12 delicious British foods to try
12 delicious British foods to try
Tasting unique, one-of-a-kind regional food is one of my favorite things about moving to a new assignment. You can discover amazing, authentic flavors that you may not have otherwise tried. Burnt ends in Kansas City? Yes, thanks. Loco mocos and malasadas in Hawaii? Check. Jägerschnitzel and Käsespätzle in Germany? Absolutely. When we were notified of our new assignment to the U.K., it left our taste buds a little disappointed. Images of flavorless, overcooked veggies and sad piles of meat danced through my head. After we arrived, we happily discovered that British eats are so much more than bland, monochromatic food. Here are fantastic 12 dishes (aside from fish and chips) to try.
The British are quite sensible when it comes to naming their food. Sausage rolls are no exception. Savory sausage meat is enveloped in flaky puff pastry, creating a perfect afternoon snack.
This portable pie is quintessentially English. A traditional Cornish pasty is a shortcrust pastry filled with minced meat, diced potato and onion. These handheld snacks are often found at street vendors and can come in varied flavors, such as a chicken tikka masala or pork and apple.
Sticky toffee pudding
My husband’s favorite dessert thus far. A moist sponge cake usually consisting of very finely chopped dates, drowning in a toffee or caramel sauce, accompanied with warm vanilla custard. Seriously heaven on a spoon.
Bacon seems pretty self-explanatory. However, the crispy salted goodness is different than what you’ll find in the States. I liken it to a mix of Canadian and American bacon. Slightly thicker than American, but not as thick as Canadian, it’s a perfect balance. If you’re feeling a little green after an evening of debauchery, throw a few slices on fresh bread with a little butter or brown sauce for a tasty hangover cure.
Even though stores and businesses are bustling on Sunday afternoons, be sure to pop in a local pub or restaurant for a traditional Sunday roast. Hand-carved, slow-roasted meats are paired with savory Yorkshire pudding, mash and roasted vegetables.
Bubble and squeak
This tasty, yet oddly-named dish actually refers to the action and sound the food makes as it cooks. Often made Monday mornings, bubble and squeak is made from leftover vegetables from Sunday roasts. Potatoes and cabbage (which bubbles and squeaks as it fries up) are the primary veggies, but you can basically throw in the whole kitchen sink.
Macaroni and cheese has always been my favorite go-to comfort food … until we moved to the U.K. My husband took me to a local pub here in Huntingdon where I fell in love with steak and ale pies. Chunks of tender steak, carrots and onions mixed in a brown ale gravy are baked into a flaky pie crust. With creamy mash (mashed potatoes) and extra gravy, I could probably eat this every night — although my waistline tells me otherwise.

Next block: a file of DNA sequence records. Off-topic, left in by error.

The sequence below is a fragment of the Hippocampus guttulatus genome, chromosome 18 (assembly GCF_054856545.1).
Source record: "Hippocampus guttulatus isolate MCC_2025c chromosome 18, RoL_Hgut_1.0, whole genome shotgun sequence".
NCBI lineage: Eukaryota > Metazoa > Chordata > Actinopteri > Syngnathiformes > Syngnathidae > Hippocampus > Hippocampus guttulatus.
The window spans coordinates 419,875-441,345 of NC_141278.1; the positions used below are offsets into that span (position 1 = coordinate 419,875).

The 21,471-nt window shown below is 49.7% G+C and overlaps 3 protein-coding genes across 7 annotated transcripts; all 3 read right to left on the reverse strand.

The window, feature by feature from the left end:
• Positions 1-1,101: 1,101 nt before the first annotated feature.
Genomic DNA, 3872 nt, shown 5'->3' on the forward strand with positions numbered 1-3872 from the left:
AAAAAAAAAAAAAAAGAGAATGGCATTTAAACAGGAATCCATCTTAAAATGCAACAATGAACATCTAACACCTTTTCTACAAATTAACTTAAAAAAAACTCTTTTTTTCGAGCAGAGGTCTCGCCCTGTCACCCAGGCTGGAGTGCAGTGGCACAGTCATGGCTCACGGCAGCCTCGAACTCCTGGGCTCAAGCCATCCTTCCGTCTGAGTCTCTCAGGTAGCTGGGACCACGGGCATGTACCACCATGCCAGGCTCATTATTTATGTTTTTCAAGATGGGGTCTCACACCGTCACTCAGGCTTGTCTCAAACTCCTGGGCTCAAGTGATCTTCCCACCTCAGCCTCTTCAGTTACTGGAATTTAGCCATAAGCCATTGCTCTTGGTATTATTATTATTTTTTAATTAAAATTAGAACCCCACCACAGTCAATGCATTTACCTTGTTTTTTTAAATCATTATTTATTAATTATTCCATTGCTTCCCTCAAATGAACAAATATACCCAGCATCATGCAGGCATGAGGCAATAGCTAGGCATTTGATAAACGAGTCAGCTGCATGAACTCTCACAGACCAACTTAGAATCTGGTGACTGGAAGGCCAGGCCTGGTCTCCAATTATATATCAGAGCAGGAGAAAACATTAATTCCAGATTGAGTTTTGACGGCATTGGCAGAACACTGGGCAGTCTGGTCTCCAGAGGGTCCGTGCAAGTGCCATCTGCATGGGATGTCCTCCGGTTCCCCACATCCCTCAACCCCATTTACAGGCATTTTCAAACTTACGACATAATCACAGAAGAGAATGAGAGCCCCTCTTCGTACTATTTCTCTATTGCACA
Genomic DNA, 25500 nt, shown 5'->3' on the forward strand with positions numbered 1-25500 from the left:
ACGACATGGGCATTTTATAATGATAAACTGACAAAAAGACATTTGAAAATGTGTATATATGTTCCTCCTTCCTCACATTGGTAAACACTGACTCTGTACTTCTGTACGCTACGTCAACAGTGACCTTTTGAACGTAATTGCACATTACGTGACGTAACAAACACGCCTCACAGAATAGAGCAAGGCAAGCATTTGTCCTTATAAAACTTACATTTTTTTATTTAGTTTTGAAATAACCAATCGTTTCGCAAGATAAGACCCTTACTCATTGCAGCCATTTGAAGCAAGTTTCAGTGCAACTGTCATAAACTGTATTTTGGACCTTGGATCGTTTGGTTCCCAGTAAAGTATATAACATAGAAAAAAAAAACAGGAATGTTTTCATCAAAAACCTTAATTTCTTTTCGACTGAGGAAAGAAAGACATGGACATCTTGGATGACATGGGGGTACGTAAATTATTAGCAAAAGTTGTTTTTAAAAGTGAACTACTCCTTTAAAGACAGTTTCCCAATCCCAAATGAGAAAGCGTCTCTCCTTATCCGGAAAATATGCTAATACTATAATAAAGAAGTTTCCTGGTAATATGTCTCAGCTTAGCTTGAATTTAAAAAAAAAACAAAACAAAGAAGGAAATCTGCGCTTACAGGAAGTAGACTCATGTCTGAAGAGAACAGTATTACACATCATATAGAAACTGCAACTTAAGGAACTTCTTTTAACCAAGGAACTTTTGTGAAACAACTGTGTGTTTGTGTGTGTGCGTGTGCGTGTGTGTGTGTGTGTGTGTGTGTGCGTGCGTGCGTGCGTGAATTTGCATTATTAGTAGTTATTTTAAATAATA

The British take their breakfast pretty seriously. If your order a full English breakfast (which I highly suggest you do), bring your A-game. you’ll be rewarded with slices of bacon, eggs, bangers (sausage), baked beans, grilled tomato, sautéed or fried mushrooms and toast. You might also get a little bubble and squeak or hash browns as well.
Toad in the hole
No, don’t worry … no real toads are involved in this tasty dish. Bangers are placed in a shallow dish and covered with Yorkshire pudding batter. After it’s baked and a nice golden-brown, it’s served with rich onion gravy and veggies.
This quirky dish is similar to a croquette. A layer of meat (usually sausage) is wrapped around a boiled egg, coated in bread crumbs and usually deep-fried or baked.
Chicken tikka masala
Thanks to worldwide influences from Southeast Asia and the Indian subcontinent, the spicy and flavorful condiment is a staple in British cuisine. Chicken tikka masala is made with diced chicken marinated in spices and yogurt, which is then baked. It is then mixed with a signature orange-tinted sauce that usually contains tomato puree, cream and curry spices. Chicken tikka masala is usually served over a bed of piping-hot white rice.
Pimm’s and lemonade
Although the U.K. is well-known for its ciders and ales, this sinfully delicious cocktail should absolutely be on your bucket list. It’s traditionally made with one part Pimm’s (a gin-based liqueur), three parts sparkling lemonade, a few cucumber and orange slices, a couple of mint leaves, and some strawberries. Although its popularity grows around Wimbledon, it’s refreshing all year. Hint: try it frozen for a fabulous treat on a warm summer day.
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